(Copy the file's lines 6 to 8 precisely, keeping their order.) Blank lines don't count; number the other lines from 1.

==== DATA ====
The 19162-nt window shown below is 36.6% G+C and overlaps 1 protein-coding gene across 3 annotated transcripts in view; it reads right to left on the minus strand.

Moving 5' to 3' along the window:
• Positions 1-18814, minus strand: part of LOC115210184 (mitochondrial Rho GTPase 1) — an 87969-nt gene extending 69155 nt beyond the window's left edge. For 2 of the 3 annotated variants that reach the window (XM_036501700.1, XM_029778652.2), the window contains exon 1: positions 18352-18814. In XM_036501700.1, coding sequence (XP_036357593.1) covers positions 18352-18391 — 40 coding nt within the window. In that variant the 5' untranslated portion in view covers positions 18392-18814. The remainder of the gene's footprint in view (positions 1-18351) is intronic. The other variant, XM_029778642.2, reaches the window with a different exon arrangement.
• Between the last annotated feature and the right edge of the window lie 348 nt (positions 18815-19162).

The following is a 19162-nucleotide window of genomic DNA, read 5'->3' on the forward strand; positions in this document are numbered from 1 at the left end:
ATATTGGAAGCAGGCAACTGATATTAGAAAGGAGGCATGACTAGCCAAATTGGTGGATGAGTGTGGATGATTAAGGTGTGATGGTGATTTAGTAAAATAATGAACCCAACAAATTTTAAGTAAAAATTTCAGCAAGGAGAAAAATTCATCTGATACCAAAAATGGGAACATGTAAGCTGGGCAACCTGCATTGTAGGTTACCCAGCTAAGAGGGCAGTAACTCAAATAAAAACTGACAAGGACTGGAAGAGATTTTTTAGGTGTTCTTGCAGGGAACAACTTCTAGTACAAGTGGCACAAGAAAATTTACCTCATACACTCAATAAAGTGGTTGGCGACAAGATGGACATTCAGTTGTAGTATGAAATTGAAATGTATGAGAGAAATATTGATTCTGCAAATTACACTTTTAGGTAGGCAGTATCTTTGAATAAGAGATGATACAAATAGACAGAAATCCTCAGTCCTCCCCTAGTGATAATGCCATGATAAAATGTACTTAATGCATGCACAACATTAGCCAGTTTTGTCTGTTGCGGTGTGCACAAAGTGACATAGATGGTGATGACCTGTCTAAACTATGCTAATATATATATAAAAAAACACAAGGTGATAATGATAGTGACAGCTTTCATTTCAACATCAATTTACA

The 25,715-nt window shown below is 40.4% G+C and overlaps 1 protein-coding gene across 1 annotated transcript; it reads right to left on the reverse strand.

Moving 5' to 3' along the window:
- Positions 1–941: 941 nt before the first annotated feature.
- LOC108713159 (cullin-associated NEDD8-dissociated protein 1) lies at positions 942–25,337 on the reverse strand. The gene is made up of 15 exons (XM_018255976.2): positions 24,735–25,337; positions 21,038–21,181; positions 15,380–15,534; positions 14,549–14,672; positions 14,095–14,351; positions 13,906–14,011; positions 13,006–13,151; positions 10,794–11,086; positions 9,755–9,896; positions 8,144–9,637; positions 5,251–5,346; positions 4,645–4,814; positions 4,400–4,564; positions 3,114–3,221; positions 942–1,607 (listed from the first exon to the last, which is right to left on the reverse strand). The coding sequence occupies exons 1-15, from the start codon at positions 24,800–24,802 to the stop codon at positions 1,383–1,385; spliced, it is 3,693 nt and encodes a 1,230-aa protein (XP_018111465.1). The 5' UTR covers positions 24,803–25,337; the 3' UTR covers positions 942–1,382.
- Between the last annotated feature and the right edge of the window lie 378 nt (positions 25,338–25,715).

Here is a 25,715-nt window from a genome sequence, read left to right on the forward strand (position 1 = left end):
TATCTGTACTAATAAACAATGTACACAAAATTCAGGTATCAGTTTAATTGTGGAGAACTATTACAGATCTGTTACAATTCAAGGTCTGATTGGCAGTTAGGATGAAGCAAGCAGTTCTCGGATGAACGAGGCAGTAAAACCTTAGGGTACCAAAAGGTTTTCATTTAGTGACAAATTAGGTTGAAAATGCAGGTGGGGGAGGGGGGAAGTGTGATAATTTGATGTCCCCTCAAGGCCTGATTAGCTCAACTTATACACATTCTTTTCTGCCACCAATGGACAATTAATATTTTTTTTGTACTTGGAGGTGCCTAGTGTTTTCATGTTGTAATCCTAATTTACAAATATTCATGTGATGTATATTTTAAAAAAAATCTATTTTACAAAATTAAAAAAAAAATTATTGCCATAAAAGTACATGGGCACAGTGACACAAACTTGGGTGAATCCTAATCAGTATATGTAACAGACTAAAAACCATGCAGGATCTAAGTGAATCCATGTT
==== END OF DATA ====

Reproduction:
ATATTGGAAGCAGGCAACTGATATTAGAAAGGAGGCATGACTAGCCAAATTGGTGGATGAGTGTGGATGATTAAGGTGTGATGGTGATTTAGTAAAATAATGAACCCAACAAATTTTAAGTAAAAATTTCAGCAAGGAGAAAAATTCATCTGATACCAAAAATGGGAACATGTAAGCTGGGCAACCTGCATTGTAGGTTACCCAGCTAAGAGGGCAGTAACTCAAATAAAAACTGACAAGGACTGGAAGAGATTTTTTAGGTGTTCTTGCAGGGAACAACTTCTAGTACAAGTGGCACAAGAAAATTTACCTCATACACTCAATAAAGTGGTTGGCGACAAGATGGACATTCAGTTGTAGTATGAAATTGAAATGTATGAGAGAAATATTGATTCTGCAAATTACACTTTTAGGTAGGCAGTATCTTTGAATAAGAGATGATACAAATAGACAGAAATCCTCAGTCCTCCCCTAGTGATAATGCCATGATAAAATGTACTTAATGCATGCACAACATTAGCCAGTTTTGTCTGTTGCGGTGTGCACAAAGTGACATAGATGGTGATGACCTGTCTAAACTATGCTAATATATATATAAAAAAACACAAGGTGATAATGATAGTGACAGCTTTCATTTCAACATCAATTTACA

The 25,715-nt window shown below is 40.4% G+C and overlaps 1 protein-coding gene across 1 annotated transcript; it reads right to left on the reverse strand.

Moving 5' to 3' along the window: